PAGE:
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As Indiana Ponders A Pre-K Push, Doctors Say Even Earlier Learning Is Key

Nicole Mays

The Family and Social Services Administration will announce this month the five counties selected to participate in the state’s new pre-k pilot program, Indiana’s first big move toward making preschool a priority. 

But many believe a child’s learning needs to be a priority from the beginning of his life, before he ever enters a classroom.

Amiri-Jayden Smith is three months old, and today his mother, Jazmin Smith, and her nurse home visitor Maire Flood are weighing and measuring him.

Smith's smile spreads across her face.

"Right now I just got his three month paper and it tells you the stuff that he should be doing, the stuff you should be doing to help do the stuff he should be doing, and tummy time to get his head up, and his grip and stuff," she says.

But knowing what these milestones are and how to encourage them is not natural for the 20-year-old new mom.

Smith meets with nurse Marie Flood weekly to talk about Amiri.  It's part of The Nurse Family Partnership which pairs Medicaid-eligible, new mothers like Smith with a nurse who helps them through pregnancy up until their child turns two. They talk about everything from what to expect during labor to breastfeeding.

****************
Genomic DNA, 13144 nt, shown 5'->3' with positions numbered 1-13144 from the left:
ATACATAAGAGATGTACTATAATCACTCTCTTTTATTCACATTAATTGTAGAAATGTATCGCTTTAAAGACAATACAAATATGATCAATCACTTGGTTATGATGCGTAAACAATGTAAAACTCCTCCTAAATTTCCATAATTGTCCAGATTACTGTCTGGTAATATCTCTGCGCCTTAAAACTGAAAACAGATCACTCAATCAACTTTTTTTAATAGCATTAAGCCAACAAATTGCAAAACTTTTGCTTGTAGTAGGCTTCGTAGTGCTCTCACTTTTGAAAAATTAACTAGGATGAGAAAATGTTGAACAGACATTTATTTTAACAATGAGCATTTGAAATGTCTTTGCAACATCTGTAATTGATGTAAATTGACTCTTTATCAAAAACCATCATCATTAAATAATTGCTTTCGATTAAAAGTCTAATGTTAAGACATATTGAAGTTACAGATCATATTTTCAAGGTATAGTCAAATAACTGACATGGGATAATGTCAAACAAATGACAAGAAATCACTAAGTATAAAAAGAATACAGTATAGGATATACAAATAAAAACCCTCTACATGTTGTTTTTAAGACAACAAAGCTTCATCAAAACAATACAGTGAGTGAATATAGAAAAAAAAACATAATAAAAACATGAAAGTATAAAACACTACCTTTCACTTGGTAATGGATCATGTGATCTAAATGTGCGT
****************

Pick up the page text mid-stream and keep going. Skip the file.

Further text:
Research backs up this practice of early education. A 2012 study from the Center for Early Literacy Learning looked at two groups of toddlers – those who were read to and those who weren’t. The children who were read to developed their language skills earlier than those who were not.

"And we’re so happy that Indiana is doing more with preschool, but readiness for preschool starts way back in the cradle," says Angela Tomlin, who directs Riley’s Child Development Center in Indianapolis. 

"You know, people think the baby is born and everything is kind of ready to go but really when babies are born their brains are what we call experience expectant and we have certain things that need to happen in order for the babies brain to completely finish up development," Tomlin says.

Tomlin says not only should parents focus on the education aspect of their child’s development, but also their relationship with the child.

Amiri-Jayden is sleeping on his mom’s chest while she looks over another worksheet from Flood. Today they’re going through a list of behaviors Amiri-Jayden does when he’s either engaged or disengaged. This helps Smith recognize when her baby is alert and able to play, eat or read with her.

The parenting skills Smith is learning are different from the way she was raised. She says her parents views on breastfeeding, enrichment and other developmental activities aren’t in line with what she’s learning.

"If I never called Marie, I would probably be listening to my mom and their way of doing things," she says. "He would probably be eating table food, he would probably be doing a lot of things he shouldn’t be doing. I wouldn’t be reading to him, no tummy time cause I didn’t know about all that stuff."

Through the program, Smith is gaining confidence as a mother.  When asked to imagine Amiri-Jayden starting school one day she says she’s excited, because she knows he’s going to be one of the smartest kids in the class.

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